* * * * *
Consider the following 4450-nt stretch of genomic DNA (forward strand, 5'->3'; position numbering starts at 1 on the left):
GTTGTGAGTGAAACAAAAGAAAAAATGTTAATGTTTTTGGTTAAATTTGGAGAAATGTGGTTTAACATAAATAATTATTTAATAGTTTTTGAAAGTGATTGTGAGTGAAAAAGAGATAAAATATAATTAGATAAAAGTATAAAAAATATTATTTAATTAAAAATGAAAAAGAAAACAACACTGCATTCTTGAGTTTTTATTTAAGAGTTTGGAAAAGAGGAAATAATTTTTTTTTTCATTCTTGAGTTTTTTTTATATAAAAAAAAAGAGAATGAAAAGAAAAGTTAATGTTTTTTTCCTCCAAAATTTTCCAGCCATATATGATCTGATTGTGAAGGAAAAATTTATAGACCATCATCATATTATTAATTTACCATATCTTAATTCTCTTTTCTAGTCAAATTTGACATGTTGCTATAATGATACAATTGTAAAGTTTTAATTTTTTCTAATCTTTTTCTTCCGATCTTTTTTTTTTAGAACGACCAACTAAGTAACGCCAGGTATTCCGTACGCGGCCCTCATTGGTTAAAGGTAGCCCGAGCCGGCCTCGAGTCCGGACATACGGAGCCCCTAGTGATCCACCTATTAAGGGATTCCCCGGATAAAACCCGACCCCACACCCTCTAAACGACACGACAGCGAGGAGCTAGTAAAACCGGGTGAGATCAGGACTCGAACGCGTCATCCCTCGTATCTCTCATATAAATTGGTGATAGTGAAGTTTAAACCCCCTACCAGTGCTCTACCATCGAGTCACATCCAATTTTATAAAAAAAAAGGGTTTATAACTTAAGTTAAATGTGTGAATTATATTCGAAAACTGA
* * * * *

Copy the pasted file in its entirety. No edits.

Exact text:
Consider the following 4450-nt stretch of genomic DNA (forward strand, 5'->3'; position numbering starts at 1 on the left):
GTTGTGAGTGAAACAAAAGAAAAAATGTTAATGTTTTTGGTTAAATTTGGAGAAATGTGGTTTAACATAAATAATTATTTAATAGTTTTTGAAAGTGATTGTGAGTGAAAAAGAGATAAAATATAATTAGATAAAAGTATAAAAAATATTATTTAATTAAAAATGAAAAAGAAAACAACACTGCATTCTTGAGTTTTTATTTAAGAGTTTGGAAAAGAGGAAATAATTTTTTTTTTCATTCTTGAGTTTTTTTTATATAAAAAAAAAGAGAATGAAAAGAAAAGTTAATGTTTTTTTCCTCCAAAATTTTCCAGCCATATATGATCTGATTGTGAAGGAAAAATTTATAGACCATCATCATATTATTAATTTACCATATCTTAATTCTCTTTTCTAGTCAAATTTGACATGTTGCTATAATGATACAATTGTAAAGTTTTAATTTTTTCTAATCTTTTTCTTCCGATCTTTTTTTTTTAGAACGACCAACTAAGTAACGCCAGGTATTCCGTACGCGGCCCTCATTGGTTAAAGGTAGCCCGAGCCGGCCTCGAGTCCGGACATACGGAGCCCCTAGTGATCCACCTATTAAGGGATTCCCCGGATAAAACCCGACCCCACACCCTCTAAACGACACGACAGCGAGGAGCTAGTAAAACCGGGTGAGATCAGGACTCGAACGCGTCATCCCTCGTATCTCTCATATAAATTGGTGATAGTGAAGTTTAAACCCCCTACCAGTGCTCTACCATCGAGTCACATCCAATTTTATAAAAAAAAAGGGTTTATAACTTAAGTTAAATGTGTGAATTATATTCGAAAACTGA